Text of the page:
Two x 4 Racing Logo
One car, 2 drivers. What could go wrong?

Alt.Ctrl GDC logo

A beautiful day, a grassy meadow, and an out-of-control race car

Two x 4 Racing challenges the base assumptions of a racing game by putting 2 different players in the driver's seat. This project was developed from the ground up for Alt.Ctrl GDC, starting with the base idea of putting 2 players back to back.

The bike tire steering wheel was chosen to emphasize how kids might assemble a go-kart on a Saturday morning cartoon. The big red button allows players to swap between controlling the throttle and steering the car, and either player can swap at either time. Swapping refuels the car, to prevent one player from acting as the sole driver. The player's screen shows the direction they are facing, meaning players must adapt quickly when the car swaps!

Swapping Mechanic

Accessible Chaos

One of the core design goals for Two x 4 Racing was creating a game that is accessible to a wide range of players, without sacrificing speed and chaos. The controller played a large role in this part of the design, as the wheel is easy to control for players of all ages, with a relatively minimal required turning speed. The game was playtested extensively with one arm. The co-op design allows players of different skill and comfort levels to pass off the responsibility of driving whenever they want. The UI is color coded but has secondary visual feedback, so colorblind players won't be at a disadvantage.

Iterative Track Design

For this project, I created a bezier-spline based tool for generating a track. The track tool extends the Unity inspector to expose resolution of the rendered spline, and a separately generated convex collider. The track is textured with a tri-planar shader, as we found a visual texture on the track was essential for conveying a sense of speed.

Tool used to generate the track and collider along a spline

Dialing It In

Near the end of our development cycle, a few fundamental design choices were made that changed the game significantly. Firstly, the player in the back now controlled gas or breaks, rather than always adding speed to the car. The direction required to turn the car now periodically shifts between left and right, so players in the back stay more engaged with the mechanic.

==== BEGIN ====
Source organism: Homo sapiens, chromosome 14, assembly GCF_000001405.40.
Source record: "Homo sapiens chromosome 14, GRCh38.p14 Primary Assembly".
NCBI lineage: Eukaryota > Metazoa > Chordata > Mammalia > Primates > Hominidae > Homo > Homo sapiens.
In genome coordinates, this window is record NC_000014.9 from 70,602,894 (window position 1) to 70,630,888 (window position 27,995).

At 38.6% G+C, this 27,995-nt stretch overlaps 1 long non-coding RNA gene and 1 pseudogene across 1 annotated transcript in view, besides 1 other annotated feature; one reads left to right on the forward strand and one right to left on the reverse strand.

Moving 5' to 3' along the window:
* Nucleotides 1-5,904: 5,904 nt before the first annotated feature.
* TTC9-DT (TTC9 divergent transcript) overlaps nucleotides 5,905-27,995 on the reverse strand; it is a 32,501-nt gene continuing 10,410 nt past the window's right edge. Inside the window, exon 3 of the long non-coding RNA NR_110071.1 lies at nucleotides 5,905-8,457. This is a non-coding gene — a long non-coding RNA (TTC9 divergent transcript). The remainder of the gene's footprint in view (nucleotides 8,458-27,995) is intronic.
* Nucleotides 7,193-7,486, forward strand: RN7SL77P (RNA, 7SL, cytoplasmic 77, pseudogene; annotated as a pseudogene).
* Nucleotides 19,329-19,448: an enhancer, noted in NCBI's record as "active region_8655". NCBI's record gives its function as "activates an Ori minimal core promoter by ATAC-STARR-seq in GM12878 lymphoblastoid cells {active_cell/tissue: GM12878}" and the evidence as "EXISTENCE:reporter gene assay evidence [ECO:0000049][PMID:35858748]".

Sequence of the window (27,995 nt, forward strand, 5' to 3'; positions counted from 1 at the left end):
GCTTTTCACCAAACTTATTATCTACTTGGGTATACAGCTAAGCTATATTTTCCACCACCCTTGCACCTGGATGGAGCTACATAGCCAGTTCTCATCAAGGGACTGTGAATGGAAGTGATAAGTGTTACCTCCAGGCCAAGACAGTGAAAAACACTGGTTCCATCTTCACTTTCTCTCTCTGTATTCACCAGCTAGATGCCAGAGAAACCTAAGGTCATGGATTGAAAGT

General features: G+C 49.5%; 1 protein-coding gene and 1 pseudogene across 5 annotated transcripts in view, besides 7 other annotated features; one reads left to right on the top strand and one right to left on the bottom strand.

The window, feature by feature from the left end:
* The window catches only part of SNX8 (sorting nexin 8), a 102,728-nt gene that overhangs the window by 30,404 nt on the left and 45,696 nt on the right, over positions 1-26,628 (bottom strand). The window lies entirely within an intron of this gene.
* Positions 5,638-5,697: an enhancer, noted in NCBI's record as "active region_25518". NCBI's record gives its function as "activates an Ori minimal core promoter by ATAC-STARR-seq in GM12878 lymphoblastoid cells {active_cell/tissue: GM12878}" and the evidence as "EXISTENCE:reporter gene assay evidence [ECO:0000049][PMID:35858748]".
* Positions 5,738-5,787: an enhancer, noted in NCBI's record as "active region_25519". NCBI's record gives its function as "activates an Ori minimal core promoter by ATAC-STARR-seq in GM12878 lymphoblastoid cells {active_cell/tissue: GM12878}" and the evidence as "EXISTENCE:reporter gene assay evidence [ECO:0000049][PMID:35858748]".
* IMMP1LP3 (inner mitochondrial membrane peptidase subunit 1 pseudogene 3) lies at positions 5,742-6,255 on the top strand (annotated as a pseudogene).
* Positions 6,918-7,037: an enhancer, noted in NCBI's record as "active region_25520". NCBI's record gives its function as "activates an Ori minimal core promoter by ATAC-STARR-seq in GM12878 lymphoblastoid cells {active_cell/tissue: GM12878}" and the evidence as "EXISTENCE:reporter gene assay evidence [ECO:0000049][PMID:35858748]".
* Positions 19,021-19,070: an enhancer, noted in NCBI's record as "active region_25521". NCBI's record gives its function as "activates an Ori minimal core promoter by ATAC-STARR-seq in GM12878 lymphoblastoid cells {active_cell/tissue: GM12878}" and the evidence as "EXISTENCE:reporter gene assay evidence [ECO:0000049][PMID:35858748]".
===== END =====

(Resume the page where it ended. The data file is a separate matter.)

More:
Second, we moved from color-coded fuel gates (where either player 1 or player 2 needed to be in the front to collect fuel) to fuel zones. We also changed the car from having a fuel meter per player to just one fuel meter. This let us better dictate game pace, and was easier for new players to understand.

Finally, we originally required both players to press the button in sync to swap. This proved too difficult with everything else going on, and it was more fun to give either player full control over swapping. This let cooperative players swap easily as needed, and more antagonistic players to trick their partner by swapping at inconvenient times. Both playstyles were fun for different types of players!

We further emphasized that there wasn't a correct way to play Two x 4 Racing by putting 3 high score boards in. First, fastest time, second, least cows hit, and third, most cows hit!

For this project, the entire team worked heavily on the design of the gameplay.

I handled the input device interface, gameplay programming, and vehicle controller programming.

Music, sound, and additional vehicle controller programming by Derek Williams

Systems programming, UI programming, and additional vehicle controller programming by Quoey Wu

Environment Art by Yuxuan Wu

Character design, animation, VFX, and VFX implementation by Yu Xi Lee